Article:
1. By a vote of censure—whereby the church member is put on probation for a stated period of time, from a minimum of one month to a maximum of twelve months. At the expiry of that period, if the church member’s conduct is satisfactory, that person is automatically considered in regular standing without further action.
     2. By a vote to disfellowship or remove from church membership—this is the ultimate in the discipline that the church can administer. The person so disciplined can only be re-admitted into the church after a rebaptism, when it is evident that the individual’s life is consistent with church standards.
     3. Thus, when I formally requested church discipline, I essentially expressed my willingness to accept whatever action the church would decide—whether censorship or disfellowship. (For reasons for which church members shall be disciplined, see APPENDIX III)
On Wednesday, June 15—at a duly-called business meeting, my local church voted to subject me to church discipline.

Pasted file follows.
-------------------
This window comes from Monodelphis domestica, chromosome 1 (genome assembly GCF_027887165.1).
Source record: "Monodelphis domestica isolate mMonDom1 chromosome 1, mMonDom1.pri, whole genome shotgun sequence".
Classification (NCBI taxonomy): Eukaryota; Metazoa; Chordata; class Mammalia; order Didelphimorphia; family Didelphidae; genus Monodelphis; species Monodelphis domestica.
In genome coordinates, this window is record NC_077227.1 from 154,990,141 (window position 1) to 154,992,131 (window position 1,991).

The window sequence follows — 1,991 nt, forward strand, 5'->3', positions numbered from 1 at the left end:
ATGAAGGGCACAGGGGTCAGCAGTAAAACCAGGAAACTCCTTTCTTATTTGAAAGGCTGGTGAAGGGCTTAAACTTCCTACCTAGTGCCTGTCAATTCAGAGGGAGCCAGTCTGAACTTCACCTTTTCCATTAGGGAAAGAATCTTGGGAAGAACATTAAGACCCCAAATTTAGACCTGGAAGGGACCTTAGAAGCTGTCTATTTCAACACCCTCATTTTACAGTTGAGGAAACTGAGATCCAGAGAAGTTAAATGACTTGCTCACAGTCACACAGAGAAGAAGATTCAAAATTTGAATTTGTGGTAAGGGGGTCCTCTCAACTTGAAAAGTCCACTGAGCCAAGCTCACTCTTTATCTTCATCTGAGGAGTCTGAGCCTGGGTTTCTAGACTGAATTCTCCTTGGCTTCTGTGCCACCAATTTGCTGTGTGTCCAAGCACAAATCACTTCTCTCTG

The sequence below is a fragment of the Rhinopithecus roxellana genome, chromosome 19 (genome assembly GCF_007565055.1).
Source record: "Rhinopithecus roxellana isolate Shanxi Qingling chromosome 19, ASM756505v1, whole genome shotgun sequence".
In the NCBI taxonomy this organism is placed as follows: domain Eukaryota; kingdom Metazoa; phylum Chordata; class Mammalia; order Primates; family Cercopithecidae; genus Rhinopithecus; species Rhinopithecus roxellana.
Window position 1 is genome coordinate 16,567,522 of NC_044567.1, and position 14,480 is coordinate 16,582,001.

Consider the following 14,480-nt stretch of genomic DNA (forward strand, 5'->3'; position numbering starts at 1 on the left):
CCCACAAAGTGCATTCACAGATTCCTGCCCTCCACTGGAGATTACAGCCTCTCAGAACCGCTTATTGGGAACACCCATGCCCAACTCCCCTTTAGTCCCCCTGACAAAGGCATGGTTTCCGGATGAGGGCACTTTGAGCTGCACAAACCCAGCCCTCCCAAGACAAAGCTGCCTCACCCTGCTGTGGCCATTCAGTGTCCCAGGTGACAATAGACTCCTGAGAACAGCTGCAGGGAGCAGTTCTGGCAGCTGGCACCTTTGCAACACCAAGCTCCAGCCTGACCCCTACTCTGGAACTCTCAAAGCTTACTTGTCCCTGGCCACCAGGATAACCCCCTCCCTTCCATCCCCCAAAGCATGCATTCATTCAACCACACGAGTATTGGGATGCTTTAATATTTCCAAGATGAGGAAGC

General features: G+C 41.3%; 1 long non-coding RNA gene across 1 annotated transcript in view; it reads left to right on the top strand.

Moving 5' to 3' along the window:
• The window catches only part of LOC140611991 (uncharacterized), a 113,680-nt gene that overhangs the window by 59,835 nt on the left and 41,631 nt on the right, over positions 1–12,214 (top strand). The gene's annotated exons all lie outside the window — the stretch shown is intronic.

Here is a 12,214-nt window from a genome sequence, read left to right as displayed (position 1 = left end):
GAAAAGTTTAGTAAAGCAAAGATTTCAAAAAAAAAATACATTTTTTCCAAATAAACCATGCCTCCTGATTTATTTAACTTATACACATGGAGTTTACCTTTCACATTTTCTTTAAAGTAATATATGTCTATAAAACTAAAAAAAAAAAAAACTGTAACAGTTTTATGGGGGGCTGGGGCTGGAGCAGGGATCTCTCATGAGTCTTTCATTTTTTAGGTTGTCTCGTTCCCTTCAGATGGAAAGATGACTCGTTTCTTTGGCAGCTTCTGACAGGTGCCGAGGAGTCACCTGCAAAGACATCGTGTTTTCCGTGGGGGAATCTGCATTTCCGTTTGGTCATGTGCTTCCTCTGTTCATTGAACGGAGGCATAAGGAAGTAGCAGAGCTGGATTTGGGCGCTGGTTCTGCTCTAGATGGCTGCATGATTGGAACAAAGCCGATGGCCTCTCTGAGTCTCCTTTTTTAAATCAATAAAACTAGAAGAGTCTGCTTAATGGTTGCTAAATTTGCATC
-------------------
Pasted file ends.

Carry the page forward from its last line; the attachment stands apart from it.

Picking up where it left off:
[NOTE: I had left it totally up to the church to decide on whether the discipline should be a censorship or a disfellowship. I believe that the decision the church took was the right one, although many feel otherwise (some even didn't think I should have resigned, let alone be disciplined). Among other things, my reason for believing that disfellowship was preferable to censorship is that disfellowship is the severest form of discipline the church can subject a person. Given my influence in the church, anything short of disfellowship might have been interpreted as a slap on the wrist. Moreover, at a time when this biblical teaching and practice is being watered down in certain quarters of our church, it is important to call attention to this teaching by subjecting myself to this biblical imperative. We should preach the gospel, not only when we are on the mountaintop, but also when we are in the valley. Perhaps, my willing submission to the disfellowship may also help members overcome their own fears or shame of church discipline--unfortunate situations which have tended to undermine true repentance and confession and which have contributed to secrecy and cover-ups in dealing with sin in the church.